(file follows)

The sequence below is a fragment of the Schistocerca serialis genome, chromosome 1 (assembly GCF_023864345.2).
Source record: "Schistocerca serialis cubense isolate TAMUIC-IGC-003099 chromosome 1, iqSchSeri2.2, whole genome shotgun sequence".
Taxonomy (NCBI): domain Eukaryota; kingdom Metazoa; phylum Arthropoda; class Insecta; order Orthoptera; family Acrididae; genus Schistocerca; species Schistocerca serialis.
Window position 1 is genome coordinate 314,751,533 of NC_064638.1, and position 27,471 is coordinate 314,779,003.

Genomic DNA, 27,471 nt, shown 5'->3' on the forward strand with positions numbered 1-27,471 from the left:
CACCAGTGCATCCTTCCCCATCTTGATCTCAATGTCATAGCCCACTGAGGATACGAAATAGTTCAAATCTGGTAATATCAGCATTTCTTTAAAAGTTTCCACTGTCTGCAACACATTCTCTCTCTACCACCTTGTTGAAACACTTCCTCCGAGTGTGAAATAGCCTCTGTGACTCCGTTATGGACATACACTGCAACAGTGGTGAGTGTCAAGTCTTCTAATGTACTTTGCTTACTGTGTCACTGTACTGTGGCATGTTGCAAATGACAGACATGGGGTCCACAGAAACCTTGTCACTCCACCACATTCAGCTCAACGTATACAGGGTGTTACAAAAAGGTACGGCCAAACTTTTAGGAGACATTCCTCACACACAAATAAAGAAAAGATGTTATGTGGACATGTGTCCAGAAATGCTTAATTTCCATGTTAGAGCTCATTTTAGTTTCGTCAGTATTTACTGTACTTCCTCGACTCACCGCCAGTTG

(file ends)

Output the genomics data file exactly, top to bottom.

The sequence below is a fragment of the Schistocerca serialis genome, chromosome 1 (assembly GCF_023864345.2).
Source record: "Schistocerca serialis cubense isolate TAMUIC-IGC-003099 chromosome 1, iqSchSeri2.2, whole genome shotgun sequence".
Taxonomy (NCBI): domain Eukaryota; kingdom Metazoa; phylum Arthropoda; class Insecta; order Orthoptera; family Acrididae; genus Schistocerca; species Schistocerca serialis.
Window position 1 is genome coordinate 314,751,533 of NC_064638.1, and position 27,471 is coordinate 314,779,003.

Genomic DNA, 27,471 nt, shown 5'->3' on the forward strand with positions numbered 1-27,471 from the left:
CACCAGTGCATCCTTCCCCATCTTGATCTCAATGTCATAGCCCACTGAGGATACGAAATAGTTCAAATCTGGTAATATCAGCATTTCTTTAAAAGTTTCCACTGTCTGCAACACATTCTCTCTCTACCACCTTGTTGAAACACTTCCTCCGAGTGTGAAATAGCCTCTGTGACTCCGTTATGGACATACACTGCAACAGTGGTGAGTGTCAAGTCTTCTAATGTACTTTGCTTACTGTGTCACTGTACTGTGGCATGTTGCAAATGACAGACATGGGGTCCACAGAAACCTTGTCACTCCACCACATTCAGCTCAACGTATACAGGGTGTTACAAAAAGGTACGGCCAAACTTTTAGGAGACATTCCTCACACACAAATAAAGAAAAGATGTTATGTGGACATGTGTCCAGAAATGCTTAATTTCCATGTTAGAGCTCATTTTAGTTTCGTCAGTATTTACTGTACTTCCTCGACTCACCGCCAGTTG